“As long as our claims [are] finally recognized and we will be compensated properly, we do not mind sharing with the human rights victims,” Danilo said.

The Inquirer interviewed Henry and Danilo separately on Monday and Tuesday, as both have not spoken for more than a year. Henry said he and his uncle could not see eye to eye on the Golden Buddha issue.

But Judge Antonio Reyes of the Baguio Regional Trial Court admitted that the US court ruling was in conflict with a decision he issued on May 30, 1996.

Reyes then declared that the bronze-plated statuette in the court’s custody in Baguio was the same item that Rogelio found in 1971.

“The US court’s decision appears to imply that the Golden Buddha existed and I really do not know how the conclusion was arrived at and what [pieces of] evidence were presented,” he said.

Recalling the proceedings before his court, Reyes said there was an admission that Rogelio’s find was not really gold.

“The mere fact that a petition was filed in court to claim the bronze statuette was an indication that indeed no Golden Buddha existed,” he said.

Reyes was very emphatic: “The government has vast resources under its control and surely it could have found the Golden Buddha it if really existed.”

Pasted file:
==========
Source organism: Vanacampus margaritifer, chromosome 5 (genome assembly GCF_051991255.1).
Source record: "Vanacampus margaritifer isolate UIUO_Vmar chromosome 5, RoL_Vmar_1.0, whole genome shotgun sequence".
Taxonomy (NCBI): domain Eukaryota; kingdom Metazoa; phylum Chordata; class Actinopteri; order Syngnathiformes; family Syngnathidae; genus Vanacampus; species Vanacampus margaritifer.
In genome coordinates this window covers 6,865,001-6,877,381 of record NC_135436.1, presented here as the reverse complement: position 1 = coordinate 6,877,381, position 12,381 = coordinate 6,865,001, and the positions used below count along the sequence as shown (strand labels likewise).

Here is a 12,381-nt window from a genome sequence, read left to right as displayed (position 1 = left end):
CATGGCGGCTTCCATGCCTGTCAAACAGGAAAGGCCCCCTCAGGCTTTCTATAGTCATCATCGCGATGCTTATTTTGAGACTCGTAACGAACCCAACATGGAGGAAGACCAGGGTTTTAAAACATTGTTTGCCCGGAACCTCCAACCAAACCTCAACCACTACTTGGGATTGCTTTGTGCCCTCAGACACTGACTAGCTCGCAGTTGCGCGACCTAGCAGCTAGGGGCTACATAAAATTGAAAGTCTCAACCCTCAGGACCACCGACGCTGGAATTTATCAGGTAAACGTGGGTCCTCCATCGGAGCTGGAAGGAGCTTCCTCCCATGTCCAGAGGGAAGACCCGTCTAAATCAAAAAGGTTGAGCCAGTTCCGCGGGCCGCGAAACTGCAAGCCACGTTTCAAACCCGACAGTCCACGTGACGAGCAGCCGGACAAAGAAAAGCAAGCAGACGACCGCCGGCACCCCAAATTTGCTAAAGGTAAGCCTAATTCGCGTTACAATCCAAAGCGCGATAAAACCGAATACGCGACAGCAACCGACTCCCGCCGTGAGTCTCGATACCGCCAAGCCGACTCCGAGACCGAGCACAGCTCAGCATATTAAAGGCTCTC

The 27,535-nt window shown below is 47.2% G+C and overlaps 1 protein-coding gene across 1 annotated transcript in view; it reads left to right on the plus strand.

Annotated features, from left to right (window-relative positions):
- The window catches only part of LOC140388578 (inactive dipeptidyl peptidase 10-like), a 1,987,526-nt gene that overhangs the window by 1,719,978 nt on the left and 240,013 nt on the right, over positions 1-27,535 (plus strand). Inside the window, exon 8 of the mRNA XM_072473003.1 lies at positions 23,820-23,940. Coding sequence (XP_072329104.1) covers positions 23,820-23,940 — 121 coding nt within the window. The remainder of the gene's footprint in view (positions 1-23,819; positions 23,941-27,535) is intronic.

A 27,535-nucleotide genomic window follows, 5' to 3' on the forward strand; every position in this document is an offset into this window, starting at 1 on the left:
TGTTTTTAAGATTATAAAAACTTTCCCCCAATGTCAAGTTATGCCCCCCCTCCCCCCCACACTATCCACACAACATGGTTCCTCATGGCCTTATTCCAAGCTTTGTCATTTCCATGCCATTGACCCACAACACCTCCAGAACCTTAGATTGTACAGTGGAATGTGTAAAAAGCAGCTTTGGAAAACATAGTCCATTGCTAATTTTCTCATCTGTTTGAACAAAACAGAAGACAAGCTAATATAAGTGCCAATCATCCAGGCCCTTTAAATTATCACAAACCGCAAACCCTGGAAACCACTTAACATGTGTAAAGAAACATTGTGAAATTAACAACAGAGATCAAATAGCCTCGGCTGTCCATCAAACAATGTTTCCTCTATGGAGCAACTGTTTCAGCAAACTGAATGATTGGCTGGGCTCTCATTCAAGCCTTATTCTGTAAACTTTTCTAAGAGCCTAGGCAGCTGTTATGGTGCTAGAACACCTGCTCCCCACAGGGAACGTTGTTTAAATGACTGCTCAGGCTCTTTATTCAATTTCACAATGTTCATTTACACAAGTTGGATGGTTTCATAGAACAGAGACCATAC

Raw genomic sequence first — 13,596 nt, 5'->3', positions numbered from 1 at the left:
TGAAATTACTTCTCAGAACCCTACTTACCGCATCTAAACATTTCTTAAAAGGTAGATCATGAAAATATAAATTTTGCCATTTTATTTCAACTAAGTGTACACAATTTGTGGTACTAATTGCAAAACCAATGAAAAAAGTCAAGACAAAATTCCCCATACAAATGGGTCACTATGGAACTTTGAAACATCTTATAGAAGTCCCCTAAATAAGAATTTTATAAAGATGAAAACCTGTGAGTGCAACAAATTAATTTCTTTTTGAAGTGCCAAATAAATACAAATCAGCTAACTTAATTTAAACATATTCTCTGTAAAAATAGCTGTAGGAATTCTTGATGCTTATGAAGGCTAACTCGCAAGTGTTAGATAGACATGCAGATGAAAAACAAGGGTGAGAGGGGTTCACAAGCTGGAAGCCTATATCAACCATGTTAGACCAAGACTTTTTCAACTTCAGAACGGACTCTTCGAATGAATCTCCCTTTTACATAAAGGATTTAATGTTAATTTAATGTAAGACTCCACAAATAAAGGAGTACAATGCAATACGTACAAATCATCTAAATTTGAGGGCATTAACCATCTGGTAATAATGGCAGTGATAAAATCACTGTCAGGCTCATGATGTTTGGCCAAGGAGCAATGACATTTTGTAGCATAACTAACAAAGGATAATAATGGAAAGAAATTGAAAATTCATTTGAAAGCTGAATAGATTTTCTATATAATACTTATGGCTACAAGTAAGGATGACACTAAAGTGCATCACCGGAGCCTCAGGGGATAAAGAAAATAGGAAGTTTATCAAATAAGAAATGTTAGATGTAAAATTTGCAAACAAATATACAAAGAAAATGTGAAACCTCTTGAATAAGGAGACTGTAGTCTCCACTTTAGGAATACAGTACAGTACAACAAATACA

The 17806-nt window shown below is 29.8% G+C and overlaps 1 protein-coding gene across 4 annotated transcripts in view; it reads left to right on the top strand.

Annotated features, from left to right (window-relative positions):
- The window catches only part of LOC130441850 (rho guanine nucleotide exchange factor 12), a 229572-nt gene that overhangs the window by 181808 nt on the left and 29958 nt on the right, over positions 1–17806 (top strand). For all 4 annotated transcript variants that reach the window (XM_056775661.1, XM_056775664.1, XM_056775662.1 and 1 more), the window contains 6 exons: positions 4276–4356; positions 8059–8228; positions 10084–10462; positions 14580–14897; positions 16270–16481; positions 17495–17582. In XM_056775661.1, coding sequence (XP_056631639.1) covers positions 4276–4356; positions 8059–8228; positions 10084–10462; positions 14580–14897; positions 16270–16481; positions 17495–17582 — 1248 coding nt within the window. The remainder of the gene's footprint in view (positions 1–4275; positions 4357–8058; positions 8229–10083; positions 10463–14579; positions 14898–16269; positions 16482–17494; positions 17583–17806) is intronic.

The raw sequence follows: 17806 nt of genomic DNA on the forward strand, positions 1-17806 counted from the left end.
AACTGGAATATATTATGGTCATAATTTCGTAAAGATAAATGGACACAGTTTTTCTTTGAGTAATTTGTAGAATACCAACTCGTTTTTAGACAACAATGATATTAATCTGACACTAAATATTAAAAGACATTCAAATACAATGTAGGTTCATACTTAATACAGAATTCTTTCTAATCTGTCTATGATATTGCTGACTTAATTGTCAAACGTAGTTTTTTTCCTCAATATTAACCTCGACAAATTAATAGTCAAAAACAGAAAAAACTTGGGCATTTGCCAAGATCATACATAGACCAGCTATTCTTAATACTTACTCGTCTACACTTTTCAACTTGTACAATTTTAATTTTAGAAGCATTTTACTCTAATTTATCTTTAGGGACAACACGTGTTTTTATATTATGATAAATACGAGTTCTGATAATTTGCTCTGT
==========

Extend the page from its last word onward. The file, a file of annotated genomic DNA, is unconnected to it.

Told that the real statuette was allegedly melted into gold bars and became part of the Marcoses’ hidden wealth abroad, Reyes said: “That’s only a theory since no hard evidence had been shown. It is speculative.”

He said the conflict brought about by the US court decision could affect rules on international law but stressed that court decisions were “territorial,” meaning decisions are only enforceable in the country where the decision was issued.

He surmised though that the US ruling could have merely categorized Rogelio in the class of human rights victims and that it had nothing to do with the existence of the Golden Buddha.

The statuette in the court’s custody was surrendered by lawmen days after Rogelio complained that his Golden Buddha had been seized.